Tag Archives: Fur-Bearing Animals

Trappings

I gave this blog some minor refreshing over the holidays – adjusted the colours a bit, updated the About page, and streamlined the Recipes page for easier reading. Be sure to check them out if you haven’t in a while.

Believe it or not, my goal when I started this blog was to post short, concise pieces on various topics around animal suffering.  HA!  So far, my shortest piece was 337 words and it was my very first post. Since then my average posts are around 800 words, with my longest one being 2,663 words.  Whoops! Granted, some topics require more in-depth writing, especially when I’m quoting other people but nevertheless, I would like to try to challenge myself to say more with less. Starting now!

Last week there was a news story about a woman in Prince Edward Island who took her dog, Caper, for a walk on Boxing Day in nearby woods and her dog got caught in a baited snare trap and died.  The trap had been baited with pig’s feet and Caper’s owner was understandably horrified to find her dog killed in this way. She is now calling for signs to be posted in areas where traps are set. Continue reading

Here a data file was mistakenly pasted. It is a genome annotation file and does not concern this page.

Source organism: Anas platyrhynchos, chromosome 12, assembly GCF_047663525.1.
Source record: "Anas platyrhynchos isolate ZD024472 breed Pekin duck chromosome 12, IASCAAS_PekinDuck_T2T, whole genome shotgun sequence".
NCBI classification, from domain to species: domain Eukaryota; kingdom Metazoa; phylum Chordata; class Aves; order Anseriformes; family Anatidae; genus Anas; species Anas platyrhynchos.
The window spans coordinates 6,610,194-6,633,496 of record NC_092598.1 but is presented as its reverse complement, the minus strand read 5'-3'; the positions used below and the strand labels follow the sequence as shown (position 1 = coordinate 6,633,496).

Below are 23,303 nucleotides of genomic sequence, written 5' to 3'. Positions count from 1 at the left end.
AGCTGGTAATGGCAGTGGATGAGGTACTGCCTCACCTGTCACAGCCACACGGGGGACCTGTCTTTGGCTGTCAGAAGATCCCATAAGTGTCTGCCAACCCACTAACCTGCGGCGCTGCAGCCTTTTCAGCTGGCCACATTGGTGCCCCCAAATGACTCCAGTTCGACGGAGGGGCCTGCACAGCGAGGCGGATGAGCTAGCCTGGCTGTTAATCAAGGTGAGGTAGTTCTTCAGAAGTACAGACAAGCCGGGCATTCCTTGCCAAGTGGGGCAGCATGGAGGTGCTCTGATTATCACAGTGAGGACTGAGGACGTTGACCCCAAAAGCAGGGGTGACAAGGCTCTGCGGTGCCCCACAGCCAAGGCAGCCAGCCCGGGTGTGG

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Economy Over Cruelty

My birthday is this month and in lieu of gifts this year, I’ve decided to do a fundraiser on behalf of Mercy for Animals (MFA).  There used to be a branch of MFA in Canada but it was rolled in with the U.S. last year, where MFA’s headquarters are.  Ordinarily I’d prefer to give to an organization specific to the country I reside in but MFA is still a presence in Canada, in much the same way People for the Ethical Treatment of Animals (PETA) is: they do not physically have an office here but they work closely with activists and other organizations who can still represent them.

One of the first things I learned when I went vegan in 2013 was that many animal rights organizations do not issue tax receipts for donations made here in Canada. I didn’t think much of it at the time since I’ve never found charitable receipts to make much difference on my tax return and it’s not the reason I donate anyway. It wasn’t until I tried to find a job working for an animal rights organization in Canada that I discovered this was the case for almost all of them, unless the organization focused strictly on rescuing and caring for animals we don’t wear, eat, hunt or use for some other purpose (e.g., feral cats and stray dogs).  But still I didn’t give it much thought since I understood charitable status –  status that is issued by CRA (Canada Revenue Agency) – as just that: charity. Rescue and relief was one thing, advocacy and prevention was another.  As long as you were only easing suffering and not actively trying to prevent it, you could be a registered as a charity in Canada.  Continue reading

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